Victim’s family slams Bourke St killer
FAMILY members of a young woman run down by Bourke Street killer James Gargasoulas have told him he will "never be forgiven" and that they are plagued by dreams where she visits them but never stays.
Jess Mudie, 22, was intentionally hit and killed by Gargasoulas on January 20, 2017, during a trip to Melbourne to visit her brother.
Gargasoulas was driving a stolen car through the Bourke Street pedestrian mall when he killed Jess and five others. He was found guilty of six counts of murder in November.
Emily Mudie, the twin sister of Jess, delivered an emotional statement through tears inside the Victorian Supreme Court today.
She said her sister visits her in her dreams and that the day after is always unbearable.
"I sometimes forget (she died)," she said. "I go to message her about what she's having for dinner or how her day was."
Jess's brother Kurt said he tries desperately to hold on to her in his dreams but can't.
"She can't stay and has to go back," he said. "She leaves the same way she did on January 20, 2017."
Jess's mother Robyn had a statement read on her behalf. She told Gargasoulas: "You will never be forgiven."
The parents of Japanese student Yosuke Kanno also delivered statements before Gargasoulas, who sat motionless in the dock.
Kanno, 25, was the first of Gargasoulas' six victims to die when he was run down outside Royal Arcade. He died instantly.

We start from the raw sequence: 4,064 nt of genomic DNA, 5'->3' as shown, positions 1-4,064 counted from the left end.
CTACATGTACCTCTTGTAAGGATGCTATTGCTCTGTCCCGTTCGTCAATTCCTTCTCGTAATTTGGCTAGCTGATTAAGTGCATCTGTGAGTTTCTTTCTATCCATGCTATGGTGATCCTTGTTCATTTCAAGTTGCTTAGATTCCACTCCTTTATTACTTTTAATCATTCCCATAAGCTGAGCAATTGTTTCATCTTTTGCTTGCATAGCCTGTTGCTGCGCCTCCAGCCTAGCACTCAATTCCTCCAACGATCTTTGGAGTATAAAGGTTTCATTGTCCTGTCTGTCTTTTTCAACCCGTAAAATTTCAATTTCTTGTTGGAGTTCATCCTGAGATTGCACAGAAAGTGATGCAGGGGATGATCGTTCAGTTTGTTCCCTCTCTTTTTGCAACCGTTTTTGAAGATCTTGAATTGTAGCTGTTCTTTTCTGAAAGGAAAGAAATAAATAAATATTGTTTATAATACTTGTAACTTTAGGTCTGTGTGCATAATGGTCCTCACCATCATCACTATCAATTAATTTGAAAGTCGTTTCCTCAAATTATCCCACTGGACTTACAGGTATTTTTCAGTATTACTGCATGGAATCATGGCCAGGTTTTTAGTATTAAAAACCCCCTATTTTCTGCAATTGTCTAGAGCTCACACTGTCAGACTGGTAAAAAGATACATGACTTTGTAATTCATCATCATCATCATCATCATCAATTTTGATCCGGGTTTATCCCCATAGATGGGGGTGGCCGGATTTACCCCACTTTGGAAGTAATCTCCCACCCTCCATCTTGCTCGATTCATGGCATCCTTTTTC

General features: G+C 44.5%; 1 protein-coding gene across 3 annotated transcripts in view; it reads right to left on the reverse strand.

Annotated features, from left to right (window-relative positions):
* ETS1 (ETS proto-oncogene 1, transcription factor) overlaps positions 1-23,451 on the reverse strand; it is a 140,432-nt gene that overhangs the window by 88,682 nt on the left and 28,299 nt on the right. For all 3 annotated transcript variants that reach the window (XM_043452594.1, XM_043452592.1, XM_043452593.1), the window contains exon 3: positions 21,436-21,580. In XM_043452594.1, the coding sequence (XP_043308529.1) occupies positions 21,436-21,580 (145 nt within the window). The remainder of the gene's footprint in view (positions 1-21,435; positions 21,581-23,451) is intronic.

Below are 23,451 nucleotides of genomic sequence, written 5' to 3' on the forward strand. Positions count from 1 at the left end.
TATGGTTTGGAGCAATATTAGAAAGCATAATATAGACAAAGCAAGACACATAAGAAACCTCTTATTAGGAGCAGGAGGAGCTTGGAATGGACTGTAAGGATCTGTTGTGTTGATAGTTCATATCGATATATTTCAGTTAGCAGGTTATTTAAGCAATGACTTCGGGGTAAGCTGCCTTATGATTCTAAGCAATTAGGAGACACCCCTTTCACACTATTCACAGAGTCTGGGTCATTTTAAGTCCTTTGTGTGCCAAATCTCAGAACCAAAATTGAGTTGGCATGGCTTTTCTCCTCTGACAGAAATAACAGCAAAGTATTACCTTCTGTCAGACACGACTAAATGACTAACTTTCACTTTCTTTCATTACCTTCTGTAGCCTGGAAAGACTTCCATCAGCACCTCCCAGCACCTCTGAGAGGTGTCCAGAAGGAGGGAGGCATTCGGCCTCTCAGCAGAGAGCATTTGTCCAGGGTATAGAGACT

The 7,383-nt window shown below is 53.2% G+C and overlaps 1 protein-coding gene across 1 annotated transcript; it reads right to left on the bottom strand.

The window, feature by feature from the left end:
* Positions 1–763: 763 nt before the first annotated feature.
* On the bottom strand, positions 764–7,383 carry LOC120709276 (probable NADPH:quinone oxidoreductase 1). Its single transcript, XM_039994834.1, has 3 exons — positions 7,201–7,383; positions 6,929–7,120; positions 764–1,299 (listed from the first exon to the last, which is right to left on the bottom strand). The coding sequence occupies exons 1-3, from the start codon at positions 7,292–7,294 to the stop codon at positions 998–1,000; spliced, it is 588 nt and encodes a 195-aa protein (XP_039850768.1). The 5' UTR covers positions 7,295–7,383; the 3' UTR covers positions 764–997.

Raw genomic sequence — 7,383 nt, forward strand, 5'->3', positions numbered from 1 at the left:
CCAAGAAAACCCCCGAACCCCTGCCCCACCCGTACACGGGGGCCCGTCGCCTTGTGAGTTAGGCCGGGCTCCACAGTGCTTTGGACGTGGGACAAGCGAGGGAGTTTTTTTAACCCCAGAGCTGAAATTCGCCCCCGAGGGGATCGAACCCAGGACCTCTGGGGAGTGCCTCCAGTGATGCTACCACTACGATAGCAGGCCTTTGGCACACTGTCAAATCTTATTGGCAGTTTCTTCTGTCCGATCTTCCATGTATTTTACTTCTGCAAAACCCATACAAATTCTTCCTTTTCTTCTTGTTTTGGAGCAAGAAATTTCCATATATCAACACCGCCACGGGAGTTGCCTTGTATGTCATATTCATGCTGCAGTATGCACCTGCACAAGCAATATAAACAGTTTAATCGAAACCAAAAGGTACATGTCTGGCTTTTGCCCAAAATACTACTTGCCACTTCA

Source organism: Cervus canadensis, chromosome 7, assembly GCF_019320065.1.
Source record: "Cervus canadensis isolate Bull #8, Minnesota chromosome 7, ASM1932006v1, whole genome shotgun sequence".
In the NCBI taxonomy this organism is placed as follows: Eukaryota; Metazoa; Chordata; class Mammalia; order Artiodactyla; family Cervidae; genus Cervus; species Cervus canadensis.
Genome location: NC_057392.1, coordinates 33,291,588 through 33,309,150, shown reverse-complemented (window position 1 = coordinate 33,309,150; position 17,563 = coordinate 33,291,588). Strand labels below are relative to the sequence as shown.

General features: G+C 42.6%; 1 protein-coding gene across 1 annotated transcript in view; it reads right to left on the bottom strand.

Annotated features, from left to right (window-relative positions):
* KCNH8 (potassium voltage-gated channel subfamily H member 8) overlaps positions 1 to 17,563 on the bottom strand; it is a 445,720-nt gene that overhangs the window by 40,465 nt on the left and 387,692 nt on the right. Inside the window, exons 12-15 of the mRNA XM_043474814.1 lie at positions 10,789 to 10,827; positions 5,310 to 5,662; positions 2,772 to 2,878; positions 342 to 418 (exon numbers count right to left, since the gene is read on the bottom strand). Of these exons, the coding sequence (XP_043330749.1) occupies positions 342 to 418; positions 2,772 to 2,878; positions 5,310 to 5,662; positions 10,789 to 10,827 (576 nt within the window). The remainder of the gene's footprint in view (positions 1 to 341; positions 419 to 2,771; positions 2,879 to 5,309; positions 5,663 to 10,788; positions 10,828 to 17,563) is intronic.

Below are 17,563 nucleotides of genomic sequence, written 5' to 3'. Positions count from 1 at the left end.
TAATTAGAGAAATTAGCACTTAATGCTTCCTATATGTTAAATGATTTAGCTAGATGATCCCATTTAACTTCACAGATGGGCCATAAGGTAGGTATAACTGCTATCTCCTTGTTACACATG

Kanno's father, Masayuki, told the court his wife, Minako, cannot walk on footpaths because she is "sensitive to the sound of cars".
"Both my wife and I regret that we let our son come to Melbourne to study, Mr Kanno said.
"We cannot hold back our anger towards (Gargasoulas)."
Fifty victim impact statements are expected to be read out over the next three days before Gargasoulas is sentenced.
Today was the first time Gargasoulas has had to face his victims' families.
The man who murdered six people on January 20, 2017 when he drove out-of-control and high on ice through the Melbourne CBD was be forced to sit in the dock and listen to the families of Jess and Kanno, and is still to face the families of three-month-old baby Zachary Bryant, Thalia Hakin, 10, Matthew Si, 33 and Bhavita Patel, 33.
They are expected to read victim impact statements in the Victorian Supreme Court over the next two-and-a-half days.
The hearing comes ahead of Gargasoulas' sentencing before Justice Mark Weinberg.
The last time the 28-year-old was in court was in November when a Supreme Court jury found him guilty of six counts of murder and 27 counts of reckless conduct endangering life.
It took the jury less than an hour to return a guilty verdict.
Gargasoulas sat for much of the hearing with his head resting on his arms, face down.
At one point, Justice Weinberg stopped to check he was awake, but was told he was just resting because his medication makes him tired.
Gargasoulas pleaded not guilty to all charges last year, claiming he had permission from God to hit people in the stolen car he was driving.
He said he believed he had lived seven times and in his last life only spent two years in prison before a "comet came and burned us all".
He believes the same will happen in mid-2020 or people will march on the jail where he's being held and he will be released.
A pre-trial hearing found Gargasoulas was fit to stand trial despite being diagnosed with treatment-resistant paranoid schizophrenia.
Today's pre-sentencing hearing begins at 2.15pm and is expected to carry through to Thursday.
Among those expected to attend are the parents of baby Zachary, who was just three months old when he was hit and killed by the maroon Holden Commodore Gargasoulas was driving through the Melbourne CBD.
Gargasoulas has been held in solitary confinement in the Spring Unit at the Melbourne Assessment Prison and could join a short list of Australia's worst killers to be sentenced to life in jail without the possibility of parole.